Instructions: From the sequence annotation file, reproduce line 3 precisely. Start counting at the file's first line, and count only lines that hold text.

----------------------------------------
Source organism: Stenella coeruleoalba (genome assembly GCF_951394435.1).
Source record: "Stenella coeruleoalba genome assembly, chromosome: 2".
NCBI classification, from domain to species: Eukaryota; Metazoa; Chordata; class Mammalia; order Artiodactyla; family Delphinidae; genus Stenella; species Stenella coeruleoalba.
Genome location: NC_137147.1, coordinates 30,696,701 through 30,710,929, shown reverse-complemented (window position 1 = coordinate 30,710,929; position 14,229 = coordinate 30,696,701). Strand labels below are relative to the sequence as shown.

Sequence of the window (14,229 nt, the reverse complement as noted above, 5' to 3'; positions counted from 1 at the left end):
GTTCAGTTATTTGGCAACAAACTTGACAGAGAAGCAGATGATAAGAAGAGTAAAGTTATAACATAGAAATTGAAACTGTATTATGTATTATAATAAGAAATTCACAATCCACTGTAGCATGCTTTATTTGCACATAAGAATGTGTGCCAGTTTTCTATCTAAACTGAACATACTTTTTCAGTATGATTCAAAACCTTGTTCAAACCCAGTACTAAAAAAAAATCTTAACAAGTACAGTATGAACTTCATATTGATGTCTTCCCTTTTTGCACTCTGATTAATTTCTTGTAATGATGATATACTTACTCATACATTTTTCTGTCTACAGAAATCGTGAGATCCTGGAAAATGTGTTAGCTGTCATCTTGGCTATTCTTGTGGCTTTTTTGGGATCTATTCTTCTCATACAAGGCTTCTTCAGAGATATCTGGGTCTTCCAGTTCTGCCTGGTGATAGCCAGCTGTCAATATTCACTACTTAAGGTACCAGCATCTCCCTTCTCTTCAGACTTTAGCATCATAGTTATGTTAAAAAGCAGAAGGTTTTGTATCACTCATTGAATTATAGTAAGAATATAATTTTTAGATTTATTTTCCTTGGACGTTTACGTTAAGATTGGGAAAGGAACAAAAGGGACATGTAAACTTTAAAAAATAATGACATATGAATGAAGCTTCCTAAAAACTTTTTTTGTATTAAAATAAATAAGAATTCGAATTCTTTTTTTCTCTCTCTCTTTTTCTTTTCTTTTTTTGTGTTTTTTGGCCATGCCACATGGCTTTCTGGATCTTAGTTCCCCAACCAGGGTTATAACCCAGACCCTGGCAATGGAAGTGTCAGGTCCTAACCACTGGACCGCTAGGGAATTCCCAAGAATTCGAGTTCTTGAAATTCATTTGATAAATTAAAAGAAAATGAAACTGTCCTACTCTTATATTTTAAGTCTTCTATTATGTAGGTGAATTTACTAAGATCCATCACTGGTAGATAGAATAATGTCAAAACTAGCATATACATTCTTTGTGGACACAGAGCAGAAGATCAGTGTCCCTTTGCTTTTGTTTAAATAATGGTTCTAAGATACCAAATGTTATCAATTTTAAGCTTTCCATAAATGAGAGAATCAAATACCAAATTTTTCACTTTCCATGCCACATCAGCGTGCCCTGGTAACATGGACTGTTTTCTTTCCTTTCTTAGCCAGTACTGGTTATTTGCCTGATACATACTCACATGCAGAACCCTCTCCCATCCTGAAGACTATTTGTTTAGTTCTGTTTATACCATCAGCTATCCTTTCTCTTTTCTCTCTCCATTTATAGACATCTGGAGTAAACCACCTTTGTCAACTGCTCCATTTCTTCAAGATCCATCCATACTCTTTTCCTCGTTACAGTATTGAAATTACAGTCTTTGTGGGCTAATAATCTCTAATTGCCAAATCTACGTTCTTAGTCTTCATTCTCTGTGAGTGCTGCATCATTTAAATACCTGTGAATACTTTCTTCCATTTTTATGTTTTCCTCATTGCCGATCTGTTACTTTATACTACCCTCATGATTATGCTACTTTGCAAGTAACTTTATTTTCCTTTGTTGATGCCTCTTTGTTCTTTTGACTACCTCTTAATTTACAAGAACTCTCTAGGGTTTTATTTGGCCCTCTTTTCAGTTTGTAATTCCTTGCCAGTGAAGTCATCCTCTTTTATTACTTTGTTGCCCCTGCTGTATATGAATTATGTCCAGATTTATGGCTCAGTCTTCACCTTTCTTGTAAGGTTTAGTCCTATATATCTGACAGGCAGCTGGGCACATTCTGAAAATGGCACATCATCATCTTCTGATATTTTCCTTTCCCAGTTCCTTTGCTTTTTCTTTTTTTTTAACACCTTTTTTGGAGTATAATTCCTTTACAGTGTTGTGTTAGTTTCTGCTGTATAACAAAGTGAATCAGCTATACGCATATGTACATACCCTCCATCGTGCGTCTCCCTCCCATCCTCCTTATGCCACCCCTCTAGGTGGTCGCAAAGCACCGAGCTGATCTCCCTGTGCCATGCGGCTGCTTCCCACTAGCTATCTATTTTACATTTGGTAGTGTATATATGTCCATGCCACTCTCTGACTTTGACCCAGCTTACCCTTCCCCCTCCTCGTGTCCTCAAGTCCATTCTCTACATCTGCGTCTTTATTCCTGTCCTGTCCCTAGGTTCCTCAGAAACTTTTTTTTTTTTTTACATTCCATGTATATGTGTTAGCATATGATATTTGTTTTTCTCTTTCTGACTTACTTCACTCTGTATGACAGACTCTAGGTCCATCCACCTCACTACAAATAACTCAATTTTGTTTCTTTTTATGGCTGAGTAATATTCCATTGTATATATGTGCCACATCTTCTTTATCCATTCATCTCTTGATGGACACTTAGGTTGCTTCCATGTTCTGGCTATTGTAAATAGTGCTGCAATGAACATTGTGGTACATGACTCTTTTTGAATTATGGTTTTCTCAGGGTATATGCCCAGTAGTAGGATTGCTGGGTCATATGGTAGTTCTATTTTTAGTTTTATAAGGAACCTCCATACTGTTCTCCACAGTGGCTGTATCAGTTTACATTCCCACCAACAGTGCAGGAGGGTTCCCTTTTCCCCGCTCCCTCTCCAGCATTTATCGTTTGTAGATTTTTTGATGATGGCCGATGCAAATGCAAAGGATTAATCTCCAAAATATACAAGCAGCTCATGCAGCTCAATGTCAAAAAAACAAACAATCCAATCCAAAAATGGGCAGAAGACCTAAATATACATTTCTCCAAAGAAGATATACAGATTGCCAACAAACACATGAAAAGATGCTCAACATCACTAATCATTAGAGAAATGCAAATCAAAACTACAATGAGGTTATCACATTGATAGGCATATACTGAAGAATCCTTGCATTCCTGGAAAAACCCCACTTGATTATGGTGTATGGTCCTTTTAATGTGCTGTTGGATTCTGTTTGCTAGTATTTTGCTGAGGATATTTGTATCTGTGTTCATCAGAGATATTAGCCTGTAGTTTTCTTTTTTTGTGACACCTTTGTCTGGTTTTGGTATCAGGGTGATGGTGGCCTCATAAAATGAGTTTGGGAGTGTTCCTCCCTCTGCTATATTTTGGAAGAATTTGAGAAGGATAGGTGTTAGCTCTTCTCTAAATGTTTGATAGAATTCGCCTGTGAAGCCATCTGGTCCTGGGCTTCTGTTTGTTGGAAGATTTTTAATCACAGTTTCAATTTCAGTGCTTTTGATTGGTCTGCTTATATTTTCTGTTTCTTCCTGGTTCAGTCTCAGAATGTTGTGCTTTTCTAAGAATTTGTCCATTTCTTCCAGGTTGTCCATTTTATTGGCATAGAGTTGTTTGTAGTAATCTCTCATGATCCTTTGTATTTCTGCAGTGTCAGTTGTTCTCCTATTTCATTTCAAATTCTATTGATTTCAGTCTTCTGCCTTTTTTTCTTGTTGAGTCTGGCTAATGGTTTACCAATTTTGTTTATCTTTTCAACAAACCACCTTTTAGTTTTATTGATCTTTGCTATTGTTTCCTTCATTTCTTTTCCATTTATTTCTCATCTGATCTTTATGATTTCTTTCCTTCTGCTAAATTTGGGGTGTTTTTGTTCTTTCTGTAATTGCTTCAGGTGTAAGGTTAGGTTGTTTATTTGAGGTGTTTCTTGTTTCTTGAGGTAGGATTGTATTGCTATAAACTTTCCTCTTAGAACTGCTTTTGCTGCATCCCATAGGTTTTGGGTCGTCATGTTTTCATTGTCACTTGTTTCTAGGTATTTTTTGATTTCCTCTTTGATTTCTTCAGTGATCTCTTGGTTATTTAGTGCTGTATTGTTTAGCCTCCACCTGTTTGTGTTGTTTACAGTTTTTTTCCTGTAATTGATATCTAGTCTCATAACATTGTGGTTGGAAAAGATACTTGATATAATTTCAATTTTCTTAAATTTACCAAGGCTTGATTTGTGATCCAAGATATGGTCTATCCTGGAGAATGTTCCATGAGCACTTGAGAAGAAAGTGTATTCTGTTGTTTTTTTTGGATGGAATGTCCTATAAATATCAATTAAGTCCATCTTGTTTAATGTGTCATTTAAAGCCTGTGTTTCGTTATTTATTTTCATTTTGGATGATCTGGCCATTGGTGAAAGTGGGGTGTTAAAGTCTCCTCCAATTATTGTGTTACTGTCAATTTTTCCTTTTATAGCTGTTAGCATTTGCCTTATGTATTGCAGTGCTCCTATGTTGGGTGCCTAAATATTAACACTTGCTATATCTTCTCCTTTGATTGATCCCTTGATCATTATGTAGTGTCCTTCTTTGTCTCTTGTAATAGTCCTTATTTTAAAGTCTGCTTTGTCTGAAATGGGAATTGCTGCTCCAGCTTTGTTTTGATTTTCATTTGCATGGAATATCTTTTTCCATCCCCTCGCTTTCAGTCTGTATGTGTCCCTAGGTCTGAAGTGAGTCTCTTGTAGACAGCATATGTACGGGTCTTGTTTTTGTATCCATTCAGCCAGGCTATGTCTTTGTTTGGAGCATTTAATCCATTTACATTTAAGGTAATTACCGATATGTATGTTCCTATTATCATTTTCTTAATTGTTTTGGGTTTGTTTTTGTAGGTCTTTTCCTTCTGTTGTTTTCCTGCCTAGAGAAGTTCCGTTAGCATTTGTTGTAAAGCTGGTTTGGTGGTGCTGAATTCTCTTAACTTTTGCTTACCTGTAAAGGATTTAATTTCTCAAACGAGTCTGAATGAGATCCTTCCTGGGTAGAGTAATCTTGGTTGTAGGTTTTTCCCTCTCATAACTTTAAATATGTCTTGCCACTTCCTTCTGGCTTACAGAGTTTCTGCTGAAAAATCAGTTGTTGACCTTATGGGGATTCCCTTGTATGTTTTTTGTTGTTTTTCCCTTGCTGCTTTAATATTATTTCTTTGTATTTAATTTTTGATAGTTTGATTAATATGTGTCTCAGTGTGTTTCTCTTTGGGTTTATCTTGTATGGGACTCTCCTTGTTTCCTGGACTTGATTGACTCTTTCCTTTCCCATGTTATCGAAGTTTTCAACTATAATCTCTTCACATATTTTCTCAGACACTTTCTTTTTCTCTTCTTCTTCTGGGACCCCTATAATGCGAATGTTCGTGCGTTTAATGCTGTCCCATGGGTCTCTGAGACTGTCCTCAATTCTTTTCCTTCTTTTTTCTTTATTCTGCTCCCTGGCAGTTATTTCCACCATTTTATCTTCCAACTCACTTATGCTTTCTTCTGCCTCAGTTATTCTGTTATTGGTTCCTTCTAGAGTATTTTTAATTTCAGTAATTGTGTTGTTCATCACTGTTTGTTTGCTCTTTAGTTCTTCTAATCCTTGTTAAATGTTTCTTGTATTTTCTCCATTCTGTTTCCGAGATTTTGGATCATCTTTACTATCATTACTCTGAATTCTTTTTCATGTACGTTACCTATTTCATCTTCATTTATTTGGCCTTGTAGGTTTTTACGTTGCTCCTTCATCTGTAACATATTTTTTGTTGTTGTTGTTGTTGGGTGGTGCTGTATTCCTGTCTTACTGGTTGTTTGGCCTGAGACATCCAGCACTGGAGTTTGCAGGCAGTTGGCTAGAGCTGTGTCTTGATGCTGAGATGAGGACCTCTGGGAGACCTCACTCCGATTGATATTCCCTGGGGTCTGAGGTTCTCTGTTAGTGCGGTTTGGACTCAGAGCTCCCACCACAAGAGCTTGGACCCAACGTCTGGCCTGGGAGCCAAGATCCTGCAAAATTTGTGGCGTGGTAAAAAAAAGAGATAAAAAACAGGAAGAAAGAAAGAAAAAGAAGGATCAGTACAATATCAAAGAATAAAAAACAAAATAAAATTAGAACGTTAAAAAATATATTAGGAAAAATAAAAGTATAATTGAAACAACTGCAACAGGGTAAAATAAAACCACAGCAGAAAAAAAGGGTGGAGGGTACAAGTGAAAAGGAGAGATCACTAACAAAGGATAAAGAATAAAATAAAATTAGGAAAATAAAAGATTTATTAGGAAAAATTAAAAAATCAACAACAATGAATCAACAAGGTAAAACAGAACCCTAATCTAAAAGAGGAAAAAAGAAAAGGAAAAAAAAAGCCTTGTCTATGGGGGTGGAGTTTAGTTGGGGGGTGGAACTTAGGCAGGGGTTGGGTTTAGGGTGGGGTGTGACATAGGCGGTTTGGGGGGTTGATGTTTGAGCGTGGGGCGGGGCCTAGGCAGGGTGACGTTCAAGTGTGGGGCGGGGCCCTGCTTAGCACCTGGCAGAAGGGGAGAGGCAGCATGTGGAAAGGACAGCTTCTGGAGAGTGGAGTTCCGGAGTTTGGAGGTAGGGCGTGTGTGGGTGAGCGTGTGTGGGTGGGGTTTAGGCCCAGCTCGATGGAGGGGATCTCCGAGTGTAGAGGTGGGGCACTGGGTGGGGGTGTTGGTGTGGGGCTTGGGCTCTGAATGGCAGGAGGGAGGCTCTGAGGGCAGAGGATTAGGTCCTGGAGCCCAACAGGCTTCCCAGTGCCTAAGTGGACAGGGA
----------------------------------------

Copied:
NCBI classification, from domain to species: Eukaryota; Metazoa; Chordata; class Mammalia; order Artiodactyla; family Delphinidae; genus Stenella; species Stenella coeruleoalba.